Project II - Lipton Program Director/Principal Investigator (Last, First, Middle): Llpton, Stuart A. PROJECT SUMMARY (See instructions): Since NMDA-type glutamate receptors play an important role in both normal and abnormal function of the CNS, it is important to develop a drug that has minimal effects on normal NMDAR function, such as synaptic transmission and plasticity, but has significant effects during pathological conditions of excessive stimulation. This Team of Investigators was the first to show that Memantine, a charged adamantane drug that is a low affinity NMDAR antagonist, is clinically tolerated because of its unique mechanism of action in the NMDAR channel, termed Uncompetitive, Fast Off-rate {UFO;Lipton, 2007). This work greatly contributed to the FDA approval of Memantine for Alzheimer's disease. In the past five years, we developed drugs with improved efficacy over Memantine, termed NitroMemantine drugs. The new drugs take advantage of additional sites on the NMDAR for S-nitrosylation (transfer ofthe NO group to critical Cys residues), which we discovered decrease excessive receptor activity, in combination with the channel blocking effect of Memantine. We found that NitroMemantine compounds decrease hypoxic-ischemic disease in the newborn and adult to a greater extent than Memantine. These drugs avoid systemic side effects of NO by targeting the NO group to the NMDAR via attachment to the Memantine moiety (as shown in Project I). Of importance, redox-active adduct of NitroMemantine (the nitro group) is an alkyl nitrate and therefore lacks the toxicity of true nitric oxide (NO) since it has one less electron than NO'and consequently has different chemical reactivity. Our studies with novel/safe NMDAR antagonists have important implications for the treatment of various forms of mental retardation and developmental disabilities due to overstimulation of extrasynaptic glutamate receptors that injure synapses, as we recently published. Here, we propose to develop these novel NMDAR antagonists in vitro and in vivo in animal models to treat cognitive dysfunction in Down syndrome by carrying out the following specific aims. 1) To characterize the contribution of synaptic vs. extrasynaptic NMDAR activity in p-amyloid (AB)?mediated neuronal damage related to Down syndrome. 2) To restore synaptic vs. extrasynaptic 'balance'in the hippocampal autapse in vitro model using the novel NMDAR antagonist NitroMemantine vs. Memantine in order to prevent B-amyloid (AB)?mediated neuronal damage. For these experiments, we will use induced pluripotent stem cell (iPSC)-derived and fetal brain-derived neurons from Down syndrome patients. 3) To treat the cognitive deficits associated with Down syndrome in vivo in the Ts65Dn mouse model by normalizing the balance between synaptic and extrasynaptic activity with NitroMemantine treatment.

Public Health Relevance

This grant aims to develop novel, clinically-tolerated NMDA receptor antagonists called NitroMemantines in order to prevent cognitive deficits seen in Down syndrome (DS). Neurons in DS manifest synaptic damage, in part exemplified by a loss of thin dendritic spines. We show here that our novel NMDA receptor antagonists can prevent this dendritic spine loss, which occurs in part because of AB oligomers, and thus can protect synapses and improve cognitive deficits in DS.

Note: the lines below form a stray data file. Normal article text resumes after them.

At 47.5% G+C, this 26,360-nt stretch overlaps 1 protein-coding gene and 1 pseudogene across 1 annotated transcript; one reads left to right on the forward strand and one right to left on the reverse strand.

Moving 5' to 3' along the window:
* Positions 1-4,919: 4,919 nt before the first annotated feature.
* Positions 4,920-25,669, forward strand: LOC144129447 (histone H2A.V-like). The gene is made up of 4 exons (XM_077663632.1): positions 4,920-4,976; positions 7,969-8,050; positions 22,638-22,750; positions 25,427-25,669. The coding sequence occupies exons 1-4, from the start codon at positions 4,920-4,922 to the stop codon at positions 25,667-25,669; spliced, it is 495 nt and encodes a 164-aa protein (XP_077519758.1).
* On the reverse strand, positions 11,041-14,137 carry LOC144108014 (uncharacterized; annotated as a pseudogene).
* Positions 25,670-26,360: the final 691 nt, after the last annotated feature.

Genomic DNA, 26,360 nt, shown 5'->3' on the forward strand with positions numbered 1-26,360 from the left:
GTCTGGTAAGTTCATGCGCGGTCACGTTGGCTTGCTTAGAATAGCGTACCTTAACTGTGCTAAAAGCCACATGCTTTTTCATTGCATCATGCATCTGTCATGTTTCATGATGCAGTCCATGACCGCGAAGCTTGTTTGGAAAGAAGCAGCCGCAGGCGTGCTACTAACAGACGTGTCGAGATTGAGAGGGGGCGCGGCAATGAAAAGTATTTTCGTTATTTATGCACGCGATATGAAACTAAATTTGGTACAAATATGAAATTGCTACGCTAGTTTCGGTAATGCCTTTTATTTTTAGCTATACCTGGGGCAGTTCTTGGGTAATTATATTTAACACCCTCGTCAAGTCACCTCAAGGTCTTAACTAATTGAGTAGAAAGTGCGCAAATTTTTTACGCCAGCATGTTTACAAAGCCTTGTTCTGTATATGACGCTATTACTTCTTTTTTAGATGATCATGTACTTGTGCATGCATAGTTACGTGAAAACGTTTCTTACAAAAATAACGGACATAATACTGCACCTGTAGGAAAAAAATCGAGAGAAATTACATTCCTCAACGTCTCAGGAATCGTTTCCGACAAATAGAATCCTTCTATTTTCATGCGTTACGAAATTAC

National Institute of Health (NIH)
Eunice Kennedy Shriver National Institute of Child Health & Human Development (NICHD)
Research Program Projects (P01)
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Special Emphasis Panel (ZHD1-DSR-N (51))
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Sanford-Burnham Medical Research Institute
La Jolla
United States
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Okamoto, Shu-ichi; Lipton, Stuart A (2015) S-Nitrosylation in neurogenesis and neuronal development. Biochim Biophys Acta 1850:1588-93
Zhu, Saiyong; Ambasudhan, Rajesh; Sun, Woong et al. (2014) Small molecules enable OCT4-mediated direct reprogramming into expandable human neural stem cells. Cell Res 24:126-9
Jeon, Gye Sun; Nakamura, Tomohiro; Lee, Jeong-Seon et al. (2014) Potential effect of S-nitrosylated protein disulfide isomerase on mutant SOD1 aggregation and neuronal cell death in amyotrophic lateral sclerosis. Mol Neurobiol 49:796-807
Chan, Shing Fai; Sances, Sam; Brill, Laurence M et al. (2014) ATM-dependent phosphorylation of MEF2D promotes neuronal survival after DNA damage. J Neurosci 34:4640-53
Choi, Min Sik; Nakamura, Tomohiro; Cho, Seung-Je et al. (2014) Transnitrosylation from DJ-1 to PTEN attenuates neuronal cell death in parkinson's disease models. J Neurosci 34:15123-31
Okamoto, Shu-Ichi; Nakamura, Tomohiro; Cieplak, Piotr et al. (2014) S-nitrosylation-mediated redox transcriptional switch modulates neurogenesis and neuronal cell death. Cell Rep 8:217-28
Molokanova, Elena; Akhtar, Mohd Waseem; Sanz-Blasco, Sara et al. (2014) Differential effects of synaptic and extrasynaptic NMDA receptors on A?-induced nitric oxide production in cerebrocortical neurons. J Neurosci 34:5023-8
Marco, Sonia; Giralt, Albert; Petrovic, Milos M et al. (2013) Suppressing aberrant GluN3A expression rescues synaptic and behavioral impairments in Huntington's disease models. Nat Med 19:1030-8
Sunico, Carmen R; Nakamura, Tomohiro; Rockenstein, Edward et al. (2013) S-Nitrosylation of parkin as a novel regulator of p53-mediated neuronal cell death in sporadic Parkinson's disease. Mol Neurodegener 8:29
Talantova, Maria; Sanz-Blasco, Sara; Zhang, Xiaofei et al. (2013) A? induces astrocytic glutamate release, extrasynaptic NMDA receptor activation, and synaptic loss. Proc Natl Acad Sci U S A 110:E2518-27

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